Wednesday, February 8, 2017

Cueva del Milodón.


Today, we pretty much spent all day visiting Torres del Paine National Park, located just about 60 kilometers from Puerto Natales.

Our pickup time was 8:30a and Bro and I woke up in plenty of time to have a good and very filling breakfast which proved to really be important.

We were one of the first tourists to be picked up so we enjoyed a bit of a ride through Puerto Natales - pretty much everyone else is staying in hotels.

On the way out of town, our guide introduced himself and our driver - Gustavo and Alex, respectively.  If you plucked lighthaired native born Gustavo out of Chile and plopped him into any city in Europe, he would fit right in - he is as European looking as they come, not a speck of indigenous South American blood in him.  Thankfully, his English was excellent as well.


Unlike the landscape around Punta Arenas which was pretty much flat grassland, we had wonderful mountain scenes to look out at.  There is still plenty of grass land as this area is also known for its sheep ranches.

Our first stop, on the way to Torres del Paine, was a place called Cueva del Milodón Natural Monument.  The monument comprises several caves and a rock formation called Silla del Diablo (Devil's Chair).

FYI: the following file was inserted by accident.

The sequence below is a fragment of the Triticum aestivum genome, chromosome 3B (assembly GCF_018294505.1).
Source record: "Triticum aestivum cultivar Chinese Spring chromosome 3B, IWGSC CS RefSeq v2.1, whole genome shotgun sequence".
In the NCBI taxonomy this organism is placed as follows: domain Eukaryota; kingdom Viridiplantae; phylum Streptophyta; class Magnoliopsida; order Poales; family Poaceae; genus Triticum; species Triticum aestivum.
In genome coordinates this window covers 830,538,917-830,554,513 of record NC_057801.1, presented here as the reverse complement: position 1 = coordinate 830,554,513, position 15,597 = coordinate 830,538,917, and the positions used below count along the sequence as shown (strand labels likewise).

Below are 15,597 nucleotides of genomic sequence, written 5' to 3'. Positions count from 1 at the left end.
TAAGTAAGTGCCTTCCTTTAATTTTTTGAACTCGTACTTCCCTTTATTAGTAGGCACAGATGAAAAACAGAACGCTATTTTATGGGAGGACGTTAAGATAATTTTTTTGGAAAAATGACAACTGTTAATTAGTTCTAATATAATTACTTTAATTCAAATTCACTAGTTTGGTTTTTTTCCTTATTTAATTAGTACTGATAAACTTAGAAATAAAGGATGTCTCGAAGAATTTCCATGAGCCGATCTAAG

Shortly after leaving the outskirts of Puerto Natales and we had arrived into the small Visitors Center complex of Cueva del Milodón.  Gustavo gave us time to buy our entry tickets, use the facilities and even do a bit of window shopping at the gift shop.


Then, we all followed Gustavo down the path that leads to the caves.  It was a slightly chilly morning but it was perfect for a stroll through Mother Nature.  It's really pretty here. 


It seems like every which way you look, you see mountains.  Like the Atacama Desert, the air here feels and smells crisp and clean.  My cursed weak lungs are loving it here.


The path made its way towards a cluster of very large boulders.



In one, there was a large opening.  That is the cave that in 1895 Hermann Eberhard, a German explorer, discovered the skin, bones and other parts of a giant ground sloth called Mylodon darwini, that became extinct at the end of the Pleistocene Epoch.



The path continued its way into the cave.  I was expecting a cave with multiple chambers and interesting rock formations i.e., stalagtites and stalagmites.  But really, this was literally just a very large indentation in the rock.  There really wasn't a whole lot of anything interesting to see.







At the end of the path, there was a plaque explaining the history of the cave and a life sized replica what a milodon is thought to have looked like - to more, more like a bear than a sloth.



For me, the cave was a bit of a disappointment but I guess for this region, it's important bit of history and so it's an item on the tourist itinerary.

From here, we just backtracked to the van and then hit the road towards Torres del Paine.